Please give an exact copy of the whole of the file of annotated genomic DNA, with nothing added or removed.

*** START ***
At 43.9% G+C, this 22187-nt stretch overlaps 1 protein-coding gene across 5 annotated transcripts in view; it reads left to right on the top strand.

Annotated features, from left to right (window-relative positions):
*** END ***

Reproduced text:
At 43.9% G+C, this 22187-nt stretch overlaps 1 protein-coding gene across 5 annotated transcripts in view; it reads left to right on the top strand.

Annotated features, from left to right (window-relative positions):